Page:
Danish government to no longer oil the wheels of fossil fuel extraction

State decision means no more exploration permits will be issued

The government announced on Wednesday that it is stopping all future oil and gas extraction from Danish land and internal waters.

The decision concludes years of uncertainty regarding the future of the fossil fuel industry in the country.

It also means the Dutch company Nail Petroleum BV, which had applied for the rights to search for petroleum deposits on islands south of Zealand, will not receive an exploration permit.

Government lauds decision
Lars Christian Lilleholt, the minister for energy, utilities and climate, called it an unprecedented and decisive step for the country.

“The government has set an historic milestone with the decision to put an end to search and exploration permits for both oil and gas,” he said.

The decision, Lilleholt argued, was made in response to overwhelming public resistance, which was fuelled by Nail Petroleum BV’s original application to drill on Danish soil in 2016.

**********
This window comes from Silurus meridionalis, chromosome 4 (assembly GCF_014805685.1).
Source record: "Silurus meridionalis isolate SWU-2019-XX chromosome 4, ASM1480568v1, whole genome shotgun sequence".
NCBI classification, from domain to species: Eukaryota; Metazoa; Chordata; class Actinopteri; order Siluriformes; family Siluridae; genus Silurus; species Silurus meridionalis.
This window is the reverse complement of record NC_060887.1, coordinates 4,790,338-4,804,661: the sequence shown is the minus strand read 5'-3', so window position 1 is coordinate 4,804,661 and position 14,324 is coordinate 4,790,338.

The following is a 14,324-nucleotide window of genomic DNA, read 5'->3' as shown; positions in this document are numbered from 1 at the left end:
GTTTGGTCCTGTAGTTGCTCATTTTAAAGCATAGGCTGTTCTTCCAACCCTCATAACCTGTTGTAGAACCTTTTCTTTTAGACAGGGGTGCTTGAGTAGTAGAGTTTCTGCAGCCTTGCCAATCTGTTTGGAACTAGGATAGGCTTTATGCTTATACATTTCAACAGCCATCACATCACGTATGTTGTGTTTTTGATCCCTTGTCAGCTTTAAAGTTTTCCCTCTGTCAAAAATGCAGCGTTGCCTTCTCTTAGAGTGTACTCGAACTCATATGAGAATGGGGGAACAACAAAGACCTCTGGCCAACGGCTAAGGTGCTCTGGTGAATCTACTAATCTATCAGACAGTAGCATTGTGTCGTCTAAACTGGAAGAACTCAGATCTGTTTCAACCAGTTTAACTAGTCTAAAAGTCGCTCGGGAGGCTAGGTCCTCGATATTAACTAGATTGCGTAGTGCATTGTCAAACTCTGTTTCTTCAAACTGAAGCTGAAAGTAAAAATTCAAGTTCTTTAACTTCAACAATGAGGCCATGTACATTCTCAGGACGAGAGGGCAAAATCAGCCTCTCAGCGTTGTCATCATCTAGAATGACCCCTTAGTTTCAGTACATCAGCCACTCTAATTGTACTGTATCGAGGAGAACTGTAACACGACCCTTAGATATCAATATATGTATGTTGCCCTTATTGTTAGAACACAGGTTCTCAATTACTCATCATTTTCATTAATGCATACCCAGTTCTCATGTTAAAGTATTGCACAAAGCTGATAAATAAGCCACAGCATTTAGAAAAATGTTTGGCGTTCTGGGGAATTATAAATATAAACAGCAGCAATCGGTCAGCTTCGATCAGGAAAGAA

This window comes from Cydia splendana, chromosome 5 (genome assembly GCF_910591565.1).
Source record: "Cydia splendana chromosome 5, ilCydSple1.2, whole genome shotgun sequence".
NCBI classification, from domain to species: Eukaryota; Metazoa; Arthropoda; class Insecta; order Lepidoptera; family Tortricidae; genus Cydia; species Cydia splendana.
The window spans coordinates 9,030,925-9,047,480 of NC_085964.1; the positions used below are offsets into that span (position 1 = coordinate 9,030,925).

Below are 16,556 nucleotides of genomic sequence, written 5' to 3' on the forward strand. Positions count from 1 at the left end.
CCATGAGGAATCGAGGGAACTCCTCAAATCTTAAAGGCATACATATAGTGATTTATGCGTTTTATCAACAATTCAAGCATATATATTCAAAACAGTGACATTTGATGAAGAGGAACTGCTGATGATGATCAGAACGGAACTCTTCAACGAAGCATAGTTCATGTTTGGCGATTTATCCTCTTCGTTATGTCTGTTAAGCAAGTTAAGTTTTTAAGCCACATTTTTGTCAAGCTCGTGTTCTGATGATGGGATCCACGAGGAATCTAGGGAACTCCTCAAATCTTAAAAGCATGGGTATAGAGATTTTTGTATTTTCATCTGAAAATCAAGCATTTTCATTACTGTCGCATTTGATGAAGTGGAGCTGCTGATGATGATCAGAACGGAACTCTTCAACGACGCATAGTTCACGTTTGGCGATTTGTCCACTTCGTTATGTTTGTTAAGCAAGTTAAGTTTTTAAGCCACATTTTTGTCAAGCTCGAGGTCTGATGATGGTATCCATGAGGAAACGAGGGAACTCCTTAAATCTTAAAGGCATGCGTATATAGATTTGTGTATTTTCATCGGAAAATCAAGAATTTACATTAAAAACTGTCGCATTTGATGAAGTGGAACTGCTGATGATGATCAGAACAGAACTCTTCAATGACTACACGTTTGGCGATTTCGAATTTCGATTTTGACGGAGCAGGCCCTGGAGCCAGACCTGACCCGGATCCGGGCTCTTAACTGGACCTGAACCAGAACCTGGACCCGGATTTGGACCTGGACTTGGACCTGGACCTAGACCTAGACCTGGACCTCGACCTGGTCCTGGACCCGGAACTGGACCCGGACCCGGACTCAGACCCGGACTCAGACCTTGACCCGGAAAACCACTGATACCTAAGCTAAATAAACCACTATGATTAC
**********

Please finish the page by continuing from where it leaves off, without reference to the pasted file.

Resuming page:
“There has been great local resistance [to new oil and gas extraction],” he said. “We have listened to that and we understand the frustration and anxiety that the prospect of future drilling provokes.”

Environment first?
However, in his statement Lilleholt also suggested there was a secondary motive for the government’s decision.

“For many years we had hoped there were large oil, natural gas and shale gas deposits in the land and inner waters of Denmark,” he said. “We have now concluded they are not there.”

His comments follow a report recently released by the Geological Survey of Denmark and Greenland (GEUS), which demonstrated there was no economic justification for new oil and gas exploration projects in the country.

Meanwhile, the government did approve the release of new financing to aid existing North Sea oil and gas production last year.

There was cross-party support for this investment initiative, announced in August 2017, which is expected to generate 26 billion kroner for state coffers over the next 27 years.

READ MORE: Danish government present new North Sea oil agreement